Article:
An Open Letter to the World: We Should Care About Human Capital :: Measuring human capital: a systematic analysis of 195 countries and territories, 1990–2016

Human Rights – Human Capital

An Open Letter to the World: We Should Care About Human Capital
October 11, 2018

We are coming together to send this urgent message. If we want a better world—one that is stable, more prosperous and equitable, where people’s potential is fulfilled—countries need to start investing more effectively in their people today.

Tremendous advances have been made in the past generation. Never in history has such a large share of people survived childhood, gone to school, become literate, escaped poverty, gone into the work force or lived so long. But these very gains—and the fact that change is possible—make today’s status quo all the more unjustifiable.
:: More than half the world’s population cannot access essential health services, with almost 100 million people pushed into extreme poverty every year by health costs.

:: In the world’s poorest countries, four out of five poor people are not covered by a social safety net, leaving them extremely vulnerable.

:: An estimated 5.4 million children under 5 years of age died in 2017, mostly of preventable causes. Newborns account for around half of those deaths.

:: Over 750 million adults are illiterate, their lifetime productivity severely diminished by a poor education.

:: More than 260 million children are not in primary or secondary school. And another quarter of a billion children cannot read or write despite having gone to school. If they formed a country, it would be the third largest country in the world.

:: Nearly one in four young children around the world are undernourished (stunted), their life prospects permanently limited by an accumulation of adversity in their earliest years.

Our fear is that a whole generation will not be equipped to reach its full potential and compete in the economy of the future. The nature of work is changing rapidly across the globe, as are demands for higher order skills. Yet half a billion young people in developing countries today are underemployed or in insecure jobs. If young people don’t have the opportunities to realize their aspirations, we risk more fragility and conflict across the globe—with incalculable economic costs.

It is time to recognize that investing in people is investing in inclusive growth. One additional year of schooling raises a person’s earnings by 8 to 10 percent. In some places, the returns are as high as 22 percent. The median benefit to cost ratio for interventions that reduce stunting in the first 24 months of life is equal to $18 of benefit for every $1 spent. If there were gender equality in earnings, human capital wealth could increase by 21.7 percent globally.

The message for countries, economies, leaders and concerned citizens across our interconnected world is clear: if we don’t turn our attention toward better and more strategic investments in people today, countries and economies will pay a steep price down the road.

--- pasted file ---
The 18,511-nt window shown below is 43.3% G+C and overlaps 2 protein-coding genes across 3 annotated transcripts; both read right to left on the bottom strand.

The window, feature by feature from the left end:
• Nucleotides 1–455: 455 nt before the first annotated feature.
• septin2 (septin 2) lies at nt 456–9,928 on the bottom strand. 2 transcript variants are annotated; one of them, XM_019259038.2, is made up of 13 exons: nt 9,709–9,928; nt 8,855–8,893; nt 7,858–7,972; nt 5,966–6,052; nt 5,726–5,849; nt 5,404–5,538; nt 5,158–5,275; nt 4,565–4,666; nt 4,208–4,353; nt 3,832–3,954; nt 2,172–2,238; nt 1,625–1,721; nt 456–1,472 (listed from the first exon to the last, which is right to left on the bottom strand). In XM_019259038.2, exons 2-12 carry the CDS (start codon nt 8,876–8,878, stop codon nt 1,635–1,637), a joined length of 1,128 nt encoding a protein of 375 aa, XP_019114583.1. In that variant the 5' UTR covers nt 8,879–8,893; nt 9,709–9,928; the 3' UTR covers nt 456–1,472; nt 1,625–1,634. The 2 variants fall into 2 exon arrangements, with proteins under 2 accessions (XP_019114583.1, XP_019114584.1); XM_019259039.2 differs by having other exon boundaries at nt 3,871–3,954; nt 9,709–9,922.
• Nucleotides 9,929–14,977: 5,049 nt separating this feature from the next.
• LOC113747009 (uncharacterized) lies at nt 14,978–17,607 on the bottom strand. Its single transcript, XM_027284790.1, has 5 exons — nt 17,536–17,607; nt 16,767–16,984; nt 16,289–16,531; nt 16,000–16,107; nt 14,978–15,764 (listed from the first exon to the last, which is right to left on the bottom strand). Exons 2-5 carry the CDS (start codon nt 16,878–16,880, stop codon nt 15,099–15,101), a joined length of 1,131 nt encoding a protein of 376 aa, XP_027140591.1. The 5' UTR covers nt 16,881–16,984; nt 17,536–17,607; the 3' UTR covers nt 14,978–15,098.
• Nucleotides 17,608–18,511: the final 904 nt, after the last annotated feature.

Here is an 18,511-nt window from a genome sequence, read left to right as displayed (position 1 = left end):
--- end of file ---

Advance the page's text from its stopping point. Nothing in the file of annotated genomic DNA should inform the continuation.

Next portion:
There is powerful evidence that with a big push, progress can happen quickly. We can harness lessons from Malawi, where the stunting rate has come down ten percentage points to 37 percent in only a few years. Or from Vietnam, where learning outcomes have skyrocketed in reading, math and science. In both these cases, success was rooted in focused leadership, engaged stakeholders, and integrated government-wide approaches.

We hope the Human Capital Project—and the new Human Capital Index which links human capital outcomes to future productivity—will fuel momentum for action and put us more firmly on the path to achieve the 2030 Sustainable Development Goals.

We invite you to stand with us as we call for more and better investments in people. By doing so, we can transform the futures of nations, families and generations whose dreams are only matched by their will to achieve them.

Abiy Ahmed, Prime Minister, Ethiopia
Achim Steiner, Administrator, UNDP
Aliko Dangote, Chair, President and Founder, Dangote Foundation
Børge Brende, President, World Economic Forum
Sir Chris Hohn, Co-Founder, Children’s Investment Fund Foundation
Douglas Peterson, President and CEO, S&P Global
Sir Fazle Abed, Founder & Chair, BRAC
Frans van Houten, CEO, Philips
Henrietta Fore, Executive Director, UNICEF
Hugh Evans, Chair, Global Citizen
Dr. Jim Yong Kim, President, World Bank Group
Joanne Carter, Executive Director, RESULTS
His Majesty King Letsie III, Lesotho
Penny Mordaunt, Secretary of State, International Development, UK
Dr. Rajiv. J. Shah, President, The Rockefeller Foundation
Shinichi Kitaoka, President, JICA
Dr. Tedros Adhanom Ghebreyesus, Director-General, WHO
Tharman Shanmugaratnam, Deputy Prime Minister, Singapore
Youssou N’Dour, Musician, Senegal

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Measuring human capital: a systematic analysis of 195 countries and territories, 1990–2016
Stephen S Lim, Rachel L Updike, Alexander S Kaldjian, Ryan M Barber, Krycia Cowling, Hunter York, Joseph Friedman, R Xu, Joanna L Whisnant, Heather J Taylor, Andrew T Leever, Yesenia Roman, Miranda F Bryant, Joseph Dieleman, Emmanuela Gakidou, Christopher J L Murray
The Lancet, Oct 06, 2018 Volume 392 Number 10154 p1167-1278 e10
Open Access
Human capital is recognised as the level of education and health in a population and is considered an important determinant of economic growth. The World Bank has called for measurement and annual reporting of human capital to track and motivate investments in health and education and enhance productivity. We aim to provide a new comprehensive measure of human capital across countries globally.